Don't pick a fight with China's Christians

imageThe Telegraph By Peter Foster  World  Last updated: May 5th, 2011
Christians receive communion at the state-controlled Xishiku Cathedral in Beijing (Photo: Reuters)
China’s security establishment is in a ruthless mood at the moment, taking on the “tall poppies” of the law, the media, the blogosphere and the arts without apparent fear of a backlash from a public that instinctively knows the value of compliance, and the price of defiance.
However, there is another, much larger grouping, that is also heading for a collision with the “Goon State” (that’s the Economist’s) and with potentially much more serious consequences – the millions of Evangelical Christians who choose to worship outside China’s official churches.
For the last four weeks one of Beijing largest unofficial churches, the Shouwang, or WatchTower, church has been in a stand-off with police over its desire to worship free from state control, with hundreds of its members detained and its leaders put under house arrest.

Now this week Christian groups are warning that the government is preparing to take “new measures” against the Shouwang and some other ‘underground’ churches like the small New Tree Church of Beijing.
It is not yet clear what these measures might be, but if the State really is seeking a confrontation with the house church movement then it is bearding a far bigger and potentially dangerous tiger than the liberal fringes that it has attacked so far.
There are several reasons why China’s security czars might want to proceed with caution:
1. Sheer weight of numbers. The lawyers, bloggers and artists are few. China’s unofficial Christians number into their millions, with estimates ranging from 20m-60m. They are a mass movement.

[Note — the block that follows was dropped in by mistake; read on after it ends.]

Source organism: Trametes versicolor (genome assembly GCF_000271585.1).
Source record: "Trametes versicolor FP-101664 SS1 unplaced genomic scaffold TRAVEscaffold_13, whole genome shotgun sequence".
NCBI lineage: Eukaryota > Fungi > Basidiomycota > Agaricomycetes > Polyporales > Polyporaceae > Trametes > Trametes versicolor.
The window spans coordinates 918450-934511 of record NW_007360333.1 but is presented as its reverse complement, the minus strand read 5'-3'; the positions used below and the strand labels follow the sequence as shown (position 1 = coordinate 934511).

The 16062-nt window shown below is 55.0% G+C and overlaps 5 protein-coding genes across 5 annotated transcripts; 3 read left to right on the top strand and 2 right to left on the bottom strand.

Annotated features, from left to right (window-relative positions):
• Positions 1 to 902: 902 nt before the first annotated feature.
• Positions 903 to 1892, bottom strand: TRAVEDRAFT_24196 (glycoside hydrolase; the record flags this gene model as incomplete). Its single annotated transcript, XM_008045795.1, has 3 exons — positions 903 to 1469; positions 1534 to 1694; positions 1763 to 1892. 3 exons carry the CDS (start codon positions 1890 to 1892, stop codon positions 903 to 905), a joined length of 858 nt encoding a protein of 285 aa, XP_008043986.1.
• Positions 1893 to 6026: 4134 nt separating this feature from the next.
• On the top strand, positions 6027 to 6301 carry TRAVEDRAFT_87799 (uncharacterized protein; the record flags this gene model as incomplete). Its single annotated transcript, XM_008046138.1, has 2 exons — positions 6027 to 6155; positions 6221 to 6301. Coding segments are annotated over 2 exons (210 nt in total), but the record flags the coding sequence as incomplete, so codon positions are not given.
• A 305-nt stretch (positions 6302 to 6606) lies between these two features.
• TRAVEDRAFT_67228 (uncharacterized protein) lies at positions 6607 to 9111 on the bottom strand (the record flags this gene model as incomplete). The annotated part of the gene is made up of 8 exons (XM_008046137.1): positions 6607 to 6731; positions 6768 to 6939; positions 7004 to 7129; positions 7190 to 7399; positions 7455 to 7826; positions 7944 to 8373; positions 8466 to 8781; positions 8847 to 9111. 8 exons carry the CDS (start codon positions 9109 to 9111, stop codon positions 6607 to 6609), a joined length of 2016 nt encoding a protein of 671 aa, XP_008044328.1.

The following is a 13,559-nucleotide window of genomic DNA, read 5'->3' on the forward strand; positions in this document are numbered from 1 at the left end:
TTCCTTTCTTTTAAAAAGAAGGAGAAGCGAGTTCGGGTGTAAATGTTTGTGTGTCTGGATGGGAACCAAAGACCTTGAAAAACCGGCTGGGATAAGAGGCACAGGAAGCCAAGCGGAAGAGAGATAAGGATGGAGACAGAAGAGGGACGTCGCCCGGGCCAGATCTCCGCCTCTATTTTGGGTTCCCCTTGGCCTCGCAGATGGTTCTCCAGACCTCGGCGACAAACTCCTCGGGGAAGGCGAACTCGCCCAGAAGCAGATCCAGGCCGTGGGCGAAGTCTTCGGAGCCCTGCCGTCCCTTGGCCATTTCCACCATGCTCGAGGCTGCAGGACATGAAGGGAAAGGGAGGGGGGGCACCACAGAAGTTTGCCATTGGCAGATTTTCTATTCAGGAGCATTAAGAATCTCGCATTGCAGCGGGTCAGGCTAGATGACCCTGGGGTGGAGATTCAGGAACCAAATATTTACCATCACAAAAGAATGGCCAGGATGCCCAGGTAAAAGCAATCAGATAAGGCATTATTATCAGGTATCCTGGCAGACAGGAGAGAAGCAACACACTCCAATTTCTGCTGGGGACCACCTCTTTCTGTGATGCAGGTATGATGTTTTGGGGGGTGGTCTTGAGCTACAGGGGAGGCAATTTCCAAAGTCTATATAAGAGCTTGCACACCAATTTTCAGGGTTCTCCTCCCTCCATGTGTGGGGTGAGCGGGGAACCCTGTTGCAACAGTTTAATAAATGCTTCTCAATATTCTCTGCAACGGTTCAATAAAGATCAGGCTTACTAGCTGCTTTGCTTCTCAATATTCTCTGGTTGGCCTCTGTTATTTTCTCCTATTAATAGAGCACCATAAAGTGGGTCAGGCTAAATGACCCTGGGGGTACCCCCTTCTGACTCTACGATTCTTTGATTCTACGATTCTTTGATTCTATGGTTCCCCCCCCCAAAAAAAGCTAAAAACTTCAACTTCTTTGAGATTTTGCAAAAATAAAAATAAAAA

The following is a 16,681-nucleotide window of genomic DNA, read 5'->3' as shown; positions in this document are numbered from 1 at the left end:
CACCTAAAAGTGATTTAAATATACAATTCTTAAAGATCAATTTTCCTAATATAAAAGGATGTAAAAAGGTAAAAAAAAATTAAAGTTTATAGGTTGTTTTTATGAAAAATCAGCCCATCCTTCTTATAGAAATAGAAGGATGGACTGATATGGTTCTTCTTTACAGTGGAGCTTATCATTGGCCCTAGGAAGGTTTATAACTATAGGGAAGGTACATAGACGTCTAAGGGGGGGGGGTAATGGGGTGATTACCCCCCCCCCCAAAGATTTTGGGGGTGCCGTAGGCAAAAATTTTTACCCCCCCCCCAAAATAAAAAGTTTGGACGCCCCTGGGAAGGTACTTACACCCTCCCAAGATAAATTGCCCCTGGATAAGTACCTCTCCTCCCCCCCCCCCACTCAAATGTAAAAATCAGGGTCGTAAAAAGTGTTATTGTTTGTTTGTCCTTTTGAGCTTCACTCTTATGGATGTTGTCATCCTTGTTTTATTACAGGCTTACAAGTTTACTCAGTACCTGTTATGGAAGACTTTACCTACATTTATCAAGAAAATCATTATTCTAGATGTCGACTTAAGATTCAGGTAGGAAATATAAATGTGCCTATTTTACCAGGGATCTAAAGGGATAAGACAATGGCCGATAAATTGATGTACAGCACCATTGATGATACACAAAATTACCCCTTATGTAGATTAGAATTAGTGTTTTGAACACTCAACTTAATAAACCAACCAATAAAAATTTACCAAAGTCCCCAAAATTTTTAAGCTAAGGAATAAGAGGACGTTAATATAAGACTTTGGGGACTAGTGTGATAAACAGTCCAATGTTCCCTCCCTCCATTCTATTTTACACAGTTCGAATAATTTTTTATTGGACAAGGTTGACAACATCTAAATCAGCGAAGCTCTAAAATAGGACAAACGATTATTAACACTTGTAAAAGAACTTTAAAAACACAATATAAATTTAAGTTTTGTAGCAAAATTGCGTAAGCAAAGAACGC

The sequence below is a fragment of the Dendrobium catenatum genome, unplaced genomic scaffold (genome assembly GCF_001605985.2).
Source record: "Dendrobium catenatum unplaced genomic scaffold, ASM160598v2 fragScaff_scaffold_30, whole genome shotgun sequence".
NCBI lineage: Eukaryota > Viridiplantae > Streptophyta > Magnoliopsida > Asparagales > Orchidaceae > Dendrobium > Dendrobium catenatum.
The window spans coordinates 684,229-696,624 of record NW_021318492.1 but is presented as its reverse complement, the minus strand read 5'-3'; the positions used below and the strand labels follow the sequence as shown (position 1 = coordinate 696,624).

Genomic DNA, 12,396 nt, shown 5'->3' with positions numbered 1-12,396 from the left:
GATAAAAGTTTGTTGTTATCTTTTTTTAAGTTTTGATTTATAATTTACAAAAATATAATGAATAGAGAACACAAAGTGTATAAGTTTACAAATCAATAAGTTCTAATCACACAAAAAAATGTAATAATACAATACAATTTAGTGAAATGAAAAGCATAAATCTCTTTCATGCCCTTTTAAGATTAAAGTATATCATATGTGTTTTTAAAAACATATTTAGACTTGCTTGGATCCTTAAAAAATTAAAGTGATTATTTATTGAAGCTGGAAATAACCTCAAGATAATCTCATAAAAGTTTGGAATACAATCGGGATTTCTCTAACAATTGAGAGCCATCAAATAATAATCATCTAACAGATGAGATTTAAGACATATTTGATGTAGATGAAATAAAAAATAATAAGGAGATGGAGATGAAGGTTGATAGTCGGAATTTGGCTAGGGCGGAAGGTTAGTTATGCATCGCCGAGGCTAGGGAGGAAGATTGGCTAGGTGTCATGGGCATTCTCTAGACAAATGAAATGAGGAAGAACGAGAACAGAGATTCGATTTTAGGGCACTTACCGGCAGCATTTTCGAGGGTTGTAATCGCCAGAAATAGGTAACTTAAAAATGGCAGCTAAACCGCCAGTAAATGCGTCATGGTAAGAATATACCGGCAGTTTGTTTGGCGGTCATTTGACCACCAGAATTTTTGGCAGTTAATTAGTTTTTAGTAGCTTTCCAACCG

2. The persecuted have a righteous God on their side. Already the rhetorical temperature is rising, with one Shouwang pastor describing the government as an agent of “Satan” seeking to destroy God’s Church. As Christian martyrs have shown over the centuries, including in China, the religiously motivated are prepared to go to great lengths to defend their faith.
3. The Americans really won’t like it. Despite some international condemnation, China’s leaders haven’t suffered meaningful repercussions for their recent “backsliding” on human rights. The sufferings of artists and lawyers don’t really gain much political traction, but not so the Christians who are a powerful political lobbying force in the US. A widespread persecution holds the very real risk of poisoning a relationship with Washington that, for all its ups and downs, is still Beijing’s number one foreign policy priority.
4. The apparent justice of the Christian’s cause. The House Church movement in China is explicitly not revolutionary. It disassociates itself from all talk of Jasmine protests and rejects (perhaps somewhat disingenuously) all suggestion that it is an agent of “Foreign Forces” – ie US missionaries who work to subvert the State. The groups profess great loyalty to the State in earthly affairs – which is to say, the churches are happy to pay their taxes, comply with health and safety inspections etc etc – but in matters spiritual they will submit to only one master: The Lord Jesus. (See point 2.)
So on my last post Josh asked for news of the Shouwang: the answer is that we must see what happens between now and Christmas (the date that the Church has pledged to continue its outdoor worship) and whether the Churches can sustain their cause against the State, and if so, how hard the State is prepared to push back. (Christianity Today carries a fair overview here.)
If that happens – and given the State’s record in 1989, in Tibet, in Xinjiang and in recent months, it’s very possible – then potentially turbulent times lie ahead. Forcing Christians to chose between their loyalty to their Church and their State is choice that many don’t want to make, but they will, if pushed.
It is far from clear whether the underground movement is cohesive enough to respond collectively if the Chinese government took egregious steps against the Shouwang.
But the potential for trouble was brought home to me recently in a conversation with someone intimately connected with the Christian movement in China who was definitely worried about where the current confrontations might lead. The House Church is avowedly and deliberately non-political, he said, but its congregations are loyal first to God and then their pastors. “In the end, the faithful will do what their Pastors tell them to do.”
That, of course, is exactly what the Chinese State fears, but it may yet regret forcing the issue and discovering how far some Christians are prepared to go in defence of their faith.

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